Throughout the early beginnings with Sisters Grimm, it was roping in friends and the broader queer community to act in and produce shows. The origins of Sisters Grimm was to make themselves and others laugh. They began creating their own world on- and off-stage, then through word of mouth and artistic collaboration they started to make a name for themselves that extended beyond their immediate network.
“I’m fairly lucky to have people who have taken me to where I am. I still work in the main stage — theatre companies working on non-commercial theatre. Within those companies, it’s sort of the reputation of the work that’s more enforced, not the popularity or hype of the commercial sector”.
Melancholia, Malthouse Theatre. Photo by Pia Johnson.
Declan recently scored a huge gig in adapting Lars Von Trier’s Melancholia. The moody, apocalyptic drama presents interpretations of depression and anxiety. The story follows the complicated relationship of two sisters, Justine and Claire. As they prepare for Justine’s wedding, a rogue planet (Melancholia) heads toward an impact with Earth. The anticipation for the collapse of the world sits heavily with the audience, heightened by the prelude to Richard Wagner’s opera Tristan and Isolde recurring prominently throughout the film.
Declan believed the story had the stamina for the stage, and he wanted to be the one to put it there. He partnered with director Matt Lutton to what Stage Noise described as, “a great piece of theatre”, especially considering the heft of Lars’s star cast and lavish cinematic production. The Guardian saw the adaptation as an “Accomplished, evocative stage debut”.
“When I first saw Melancholia, I thought it was incredibly effective and could be a really great play to adapt. The characters were trapped in one location with the end of their privilege, witnessing the crumbling of their world.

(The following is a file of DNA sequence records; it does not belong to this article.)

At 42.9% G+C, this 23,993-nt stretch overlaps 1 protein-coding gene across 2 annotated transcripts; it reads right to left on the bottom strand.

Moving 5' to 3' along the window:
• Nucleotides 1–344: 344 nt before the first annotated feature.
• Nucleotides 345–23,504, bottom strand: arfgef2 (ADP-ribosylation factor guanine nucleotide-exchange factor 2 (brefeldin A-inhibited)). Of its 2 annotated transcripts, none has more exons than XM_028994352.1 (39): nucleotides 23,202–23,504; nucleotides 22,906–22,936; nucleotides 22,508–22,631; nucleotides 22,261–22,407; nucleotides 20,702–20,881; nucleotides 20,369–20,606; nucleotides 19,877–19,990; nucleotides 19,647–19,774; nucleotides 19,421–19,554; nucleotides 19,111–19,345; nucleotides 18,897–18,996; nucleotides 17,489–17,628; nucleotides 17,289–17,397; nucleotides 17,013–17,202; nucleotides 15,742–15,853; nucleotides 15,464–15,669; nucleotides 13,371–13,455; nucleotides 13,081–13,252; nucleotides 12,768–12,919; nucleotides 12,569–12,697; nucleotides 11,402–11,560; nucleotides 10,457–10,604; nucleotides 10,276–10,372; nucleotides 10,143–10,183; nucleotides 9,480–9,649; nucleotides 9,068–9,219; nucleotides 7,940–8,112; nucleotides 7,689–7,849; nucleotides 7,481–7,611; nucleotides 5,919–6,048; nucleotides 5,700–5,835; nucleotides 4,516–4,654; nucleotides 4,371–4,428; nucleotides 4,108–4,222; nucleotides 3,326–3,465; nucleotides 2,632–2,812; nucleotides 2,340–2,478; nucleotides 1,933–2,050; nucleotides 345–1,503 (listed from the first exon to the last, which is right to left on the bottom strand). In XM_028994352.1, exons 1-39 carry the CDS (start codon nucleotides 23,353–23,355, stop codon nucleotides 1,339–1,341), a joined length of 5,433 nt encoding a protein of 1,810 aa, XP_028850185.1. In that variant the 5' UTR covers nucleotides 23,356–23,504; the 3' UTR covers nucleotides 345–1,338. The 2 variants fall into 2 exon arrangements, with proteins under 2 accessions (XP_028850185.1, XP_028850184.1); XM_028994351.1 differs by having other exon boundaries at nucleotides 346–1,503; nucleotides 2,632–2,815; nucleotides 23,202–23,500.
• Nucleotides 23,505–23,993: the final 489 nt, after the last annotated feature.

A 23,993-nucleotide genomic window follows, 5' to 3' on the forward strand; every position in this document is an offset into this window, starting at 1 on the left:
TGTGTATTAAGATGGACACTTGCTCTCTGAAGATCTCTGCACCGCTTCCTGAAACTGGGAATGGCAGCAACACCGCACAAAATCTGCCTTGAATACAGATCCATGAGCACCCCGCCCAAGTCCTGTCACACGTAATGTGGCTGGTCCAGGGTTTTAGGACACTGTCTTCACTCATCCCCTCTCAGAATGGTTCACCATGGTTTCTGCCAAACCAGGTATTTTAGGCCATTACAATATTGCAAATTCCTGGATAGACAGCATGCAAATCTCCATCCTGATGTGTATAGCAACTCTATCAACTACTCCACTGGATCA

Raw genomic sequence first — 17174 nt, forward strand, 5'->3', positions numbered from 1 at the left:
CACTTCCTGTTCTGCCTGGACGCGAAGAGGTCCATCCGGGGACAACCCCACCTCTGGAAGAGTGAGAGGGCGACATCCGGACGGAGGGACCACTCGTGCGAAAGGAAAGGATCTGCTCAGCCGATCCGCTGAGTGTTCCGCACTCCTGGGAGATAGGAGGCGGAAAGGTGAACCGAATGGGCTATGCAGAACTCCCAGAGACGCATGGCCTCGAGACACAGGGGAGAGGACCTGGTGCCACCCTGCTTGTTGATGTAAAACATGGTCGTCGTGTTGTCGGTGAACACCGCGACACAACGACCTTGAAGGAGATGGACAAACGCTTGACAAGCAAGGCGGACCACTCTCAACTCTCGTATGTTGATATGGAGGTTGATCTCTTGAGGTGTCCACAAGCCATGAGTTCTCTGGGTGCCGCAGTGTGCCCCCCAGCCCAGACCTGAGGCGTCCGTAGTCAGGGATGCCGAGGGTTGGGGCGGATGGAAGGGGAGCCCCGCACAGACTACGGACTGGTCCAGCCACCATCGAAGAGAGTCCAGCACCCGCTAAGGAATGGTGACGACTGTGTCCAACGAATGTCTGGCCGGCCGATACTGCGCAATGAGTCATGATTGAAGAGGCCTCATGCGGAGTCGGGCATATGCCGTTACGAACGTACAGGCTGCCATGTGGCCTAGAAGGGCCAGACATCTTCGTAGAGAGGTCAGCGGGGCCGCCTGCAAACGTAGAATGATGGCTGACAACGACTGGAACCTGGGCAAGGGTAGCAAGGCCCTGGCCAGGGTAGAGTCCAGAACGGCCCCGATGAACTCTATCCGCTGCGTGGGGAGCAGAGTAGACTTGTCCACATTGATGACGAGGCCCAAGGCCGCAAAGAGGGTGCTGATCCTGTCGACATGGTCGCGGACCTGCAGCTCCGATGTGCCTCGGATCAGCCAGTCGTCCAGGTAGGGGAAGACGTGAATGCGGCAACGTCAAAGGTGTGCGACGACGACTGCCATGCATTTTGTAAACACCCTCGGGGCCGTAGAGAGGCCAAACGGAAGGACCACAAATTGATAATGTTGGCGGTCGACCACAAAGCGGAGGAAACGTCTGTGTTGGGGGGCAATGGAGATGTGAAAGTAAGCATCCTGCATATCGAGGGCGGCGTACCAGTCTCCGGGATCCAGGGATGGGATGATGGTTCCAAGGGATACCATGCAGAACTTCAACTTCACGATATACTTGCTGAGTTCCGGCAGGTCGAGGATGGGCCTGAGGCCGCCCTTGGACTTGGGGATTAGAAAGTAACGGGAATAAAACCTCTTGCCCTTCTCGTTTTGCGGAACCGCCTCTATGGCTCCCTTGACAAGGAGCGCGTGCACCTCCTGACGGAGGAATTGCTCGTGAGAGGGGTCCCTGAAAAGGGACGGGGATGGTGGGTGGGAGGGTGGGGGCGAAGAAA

“I wanted to convey contemporary arguments relevant to film politics. It was really important to try and say something: ‘how is this relevant to the world at the moment?’ The major apocalyptic change on the horizon… the world we know is ending… systems are declining… reinforced in the design of the universe. That was really important to us, it felt like it was something of human interest in Melancholia, with the main character, Justine, being a dreamer and an idealist and [someone] who wouldn’t compromise”.
Declan was a little stumped when asked about what he does outside of his theatre life. He said there isn’t much time, that it’s complicated to work in professional theatre as the hours are so long. But he also can’t help himself, ‘cause when another project comes across, he says, “I am also really bad at saying ‘no’. If a project sounds cool to me, I will say ‘yes’ to it”.
Little Mercy, 2010, Declan Greene, Cara Mitchell, Ash Flanders, Susie Dee, Sean James Murphy, Katie Sfetkidis. This was the cast and crew of a show we made in a carpark. Photo by ISKA photography.
Similar to many creatives, Declan offered that he’ll ‘procrastinate then panic’ as a description of his approach to his artistic practice. The drive of an approaching deadline gets the adrenaline pumping. But underpinning that is the unconscious need to communicate and explore ideas: to tell stories.
He is currently directing two productions at the Malthouse Theatre: a one-woman remake of Wake In Fright, an Australian gothic horror classic performed by Zahra Newman; and Blackie Blackie Brown: The Traditional Owner of Death, a fast-paced comical adventure of our nation’s favourite Indigenous superhero.
When he was young, Declan’s imagination provided an escape. Now, he uses it to achieve so much more, tapping into the nuances of the human condition from numerous angles to either challenge the audience or have them disintegrate in laughter — frequently both, simultaneously. Yet, layered underneath his work, there is relevance and connection.
More information on his upcoming shows can be found at www.malthousetheatre.com.au for both Wake In Fright and Blackie Blackie Brown: The Traditional Owner of Death.